The city approved a building permit Aug. 30 for a $1.814 million build-out for Downtown Vision Inc.’s next headquarters in the city’s Duval Street parking garage.
Jake Gordon, the Downtown business advocacy nonprofit’s CEO, said construction started this week and there are plans for outdoor space.
Auld & White Constructors LLC is the contractor to improve the 6,476-square-foot space. DVI will move from its corner retail space at 214 N. Hogan St. in the city’s Ed Ball Building.
City Council approved a 10-year in-kind lease agreement in April for a 20,660-square-foot ground-floor space at 33 W. Duval St.
DVI officials told the Downtown Investment Authority in November 2021 that the additional square footage would be used as storage and operational space for the nonprofit’s Ambassador program, which assists with Downtown cleanliness and safety.
The city’s 2022 Capital Improvement Plan approved in September 2021 included $2.21 million to assist DVI with the build-out costs.
“They’ve been wonderful to work with to try to make Downtown better,” Gordon said Sept. l.
The six-level city-owned parking garage was built in 2005 with the ground-floor space reserved for office or retail tenants.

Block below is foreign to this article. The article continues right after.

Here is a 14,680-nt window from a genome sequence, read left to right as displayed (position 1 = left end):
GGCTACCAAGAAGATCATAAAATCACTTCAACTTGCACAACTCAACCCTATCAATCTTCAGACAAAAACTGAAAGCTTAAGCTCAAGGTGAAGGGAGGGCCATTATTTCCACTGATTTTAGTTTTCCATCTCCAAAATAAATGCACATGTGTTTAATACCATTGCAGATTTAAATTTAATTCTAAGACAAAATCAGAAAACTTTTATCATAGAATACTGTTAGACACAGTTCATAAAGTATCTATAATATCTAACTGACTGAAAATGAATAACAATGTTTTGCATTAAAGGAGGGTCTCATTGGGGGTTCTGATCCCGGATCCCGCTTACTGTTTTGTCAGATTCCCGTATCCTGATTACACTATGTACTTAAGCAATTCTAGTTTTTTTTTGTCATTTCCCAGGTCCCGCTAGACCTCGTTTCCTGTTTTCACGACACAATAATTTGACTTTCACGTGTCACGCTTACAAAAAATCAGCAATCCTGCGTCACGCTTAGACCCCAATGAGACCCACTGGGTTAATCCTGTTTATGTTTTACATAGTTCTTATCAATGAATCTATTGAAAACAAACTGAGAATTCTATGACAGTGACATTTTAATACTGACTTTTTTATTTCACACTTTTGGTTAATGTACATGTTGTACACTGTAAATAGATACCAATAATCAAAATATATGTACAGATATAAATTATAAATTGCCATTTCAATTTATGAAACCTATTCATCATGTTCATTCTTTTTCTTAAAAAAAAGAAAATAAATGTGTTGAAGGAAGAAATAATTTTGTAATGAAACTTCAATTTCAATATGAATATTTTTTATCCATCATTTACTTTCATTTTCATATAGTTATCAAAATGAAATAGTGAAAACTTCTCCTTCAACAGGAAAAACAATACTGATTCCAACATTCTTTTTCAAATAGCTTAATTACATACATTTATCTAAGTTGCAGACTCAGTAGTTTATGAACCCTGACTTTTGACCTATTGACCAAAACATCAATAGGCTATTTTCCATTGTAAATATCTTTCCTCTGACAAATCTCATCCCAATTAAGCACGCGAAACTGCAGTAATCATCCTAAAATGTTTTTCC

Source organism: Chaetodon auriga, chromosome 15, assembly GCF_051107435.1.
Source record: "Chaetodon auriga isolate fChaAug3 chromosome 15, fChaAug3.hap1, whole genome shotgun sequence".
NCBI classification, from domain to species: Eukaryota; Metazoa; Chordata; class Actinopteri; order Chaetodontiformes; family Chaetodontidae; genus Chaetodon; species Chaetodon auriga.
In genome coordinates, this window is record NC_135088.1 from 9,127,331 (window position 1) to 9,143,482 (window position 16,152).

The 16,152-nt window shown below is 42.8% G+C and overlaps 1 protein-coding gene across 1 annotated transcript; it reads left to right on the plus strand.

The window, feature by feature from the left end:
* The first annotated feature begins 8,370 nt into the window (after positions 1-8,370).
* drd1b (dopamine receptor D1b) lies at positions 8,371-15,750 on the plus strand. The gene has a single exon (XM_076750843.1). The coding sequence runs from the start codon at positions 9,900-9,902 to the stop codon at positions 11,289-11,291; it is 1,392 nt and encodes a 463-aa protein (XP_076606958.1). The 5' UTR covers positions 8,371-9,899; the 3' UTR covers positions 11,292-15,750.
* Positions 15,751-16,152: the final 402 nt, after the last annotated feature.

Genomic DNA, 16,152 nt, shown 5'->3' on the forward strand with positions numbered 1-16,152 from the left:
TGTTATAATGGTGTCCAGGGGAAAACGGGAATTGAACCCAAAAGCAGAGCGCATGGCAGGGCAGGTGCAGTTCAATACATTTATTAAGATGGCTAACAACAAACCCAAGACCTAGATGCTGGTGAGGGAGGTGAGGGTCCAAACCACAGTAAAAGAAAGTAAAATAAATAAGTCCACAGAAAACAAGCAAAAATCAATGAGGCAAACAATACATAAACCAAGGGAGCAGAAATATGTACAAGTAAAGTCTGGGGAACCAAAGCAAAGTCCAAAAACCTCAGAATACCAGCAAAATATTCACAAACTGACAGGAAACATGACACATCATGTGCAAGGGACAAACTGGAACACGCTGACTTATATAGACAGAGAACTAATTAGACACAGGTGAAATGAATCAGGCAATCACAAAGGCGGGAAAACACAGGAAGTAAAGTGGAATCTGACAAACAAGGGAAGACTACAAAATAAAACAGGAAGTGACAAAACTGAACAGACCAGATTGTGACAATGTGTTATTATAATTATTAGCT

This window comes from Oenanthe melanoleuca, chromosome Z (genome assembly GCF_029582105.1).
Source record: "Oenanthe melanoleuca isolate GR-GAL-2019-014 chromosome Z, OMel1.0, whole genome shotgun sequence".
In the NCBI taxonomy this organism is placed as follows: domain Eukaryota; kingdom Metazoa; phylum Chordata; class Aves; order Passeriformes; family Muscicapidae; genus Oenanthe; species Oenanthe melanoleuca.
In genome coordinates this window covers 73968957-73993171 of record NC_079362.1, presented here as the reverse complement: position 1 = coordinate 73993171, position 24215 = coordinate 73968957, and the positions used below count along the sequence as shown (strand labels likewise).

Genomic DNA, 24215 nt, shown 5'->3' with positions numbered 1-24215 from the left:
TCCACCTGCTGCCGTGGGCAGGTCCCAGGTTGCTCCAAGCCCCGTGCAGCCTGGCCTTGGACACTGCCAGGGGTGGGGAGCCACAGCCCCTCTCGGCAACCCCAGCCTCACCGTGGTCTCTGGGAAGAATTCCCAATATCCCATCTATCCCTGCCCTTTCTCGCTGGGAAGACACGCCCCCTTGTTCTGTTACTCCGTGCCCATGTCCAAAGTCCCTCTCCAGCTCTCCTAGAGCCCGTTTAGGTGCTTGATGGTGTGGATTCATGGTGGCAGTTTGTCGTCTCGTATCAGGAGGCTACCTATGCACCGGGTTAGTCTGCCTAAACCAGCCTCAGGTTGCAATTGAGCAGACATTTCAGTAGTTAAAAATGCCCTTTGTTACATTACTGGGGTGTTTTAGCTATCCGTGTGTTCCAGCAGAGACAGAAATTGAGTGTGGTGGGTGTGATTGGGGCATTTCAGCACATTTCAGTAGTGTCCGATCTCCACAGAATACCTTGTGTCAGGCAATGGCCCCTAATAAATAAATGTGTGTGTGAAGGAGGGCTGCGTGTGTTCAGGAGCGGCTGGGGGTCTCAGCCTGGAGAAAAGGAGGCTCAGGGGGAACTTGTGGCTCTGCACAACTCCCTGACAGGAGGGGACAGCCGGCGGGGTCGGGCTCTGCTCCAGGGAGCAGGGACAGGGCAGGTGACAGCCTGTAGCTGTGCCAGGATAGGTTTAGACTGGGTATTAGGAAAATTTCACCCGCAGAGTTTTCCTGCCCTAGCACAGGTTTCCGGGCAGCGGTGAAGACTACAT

The parking serves the Jacksonville Main Library, but ground-floor commercial space has not been occupied.
The DVI was created in 2000 to provide advocacy and services to a business improvement district in a half-square-mile area of the Downtown core. Its boundaries have been expanded to 1.3 square miles on the Northbank into Brooklyn and the Southbank.
The larger boundaries required more ambassador and office staff, which Gordon says necessitated a larger headquarters.
The nonprofit levies a 1.1-mil tax assessment to most property owners in its boundaries to fund its annual budget, $2.514 million in fiscal year 2021-22.
Plans for the space show an entry hall, a welcome center with retail use where DVI wants a Downtown merchandise store, restrooms, a meeting room, training space, a break room, offices, an open work area and more.
Gordon said the nonprofit will look to partner with local businesses to operate the retail component that also could have a light food and beverage component.
He said DVI is considering outdoor seating, tables, signage and awnings. That project will have to return to the DIA and the Downtown Development Review Board for design approval.
“With that space being empty for so long, it’s kind of a dead space ... which then becomes an interesting corridor from James Weldon Johnson Park to Main Street Park, which I don’t think a lot of people know about,” Gordon said.
The permit shows the build-out will take up about three tenant spaces.
Gordon told Council members in April he hopes plans for the retail space, which he called a Downtown welcome center, will “invigorate that corridor.”
The CEO said Sept. 1 that DVI anticipates moving in by spring 2023, despite construction delays contractors have encountered because of long lead times on electrical materials.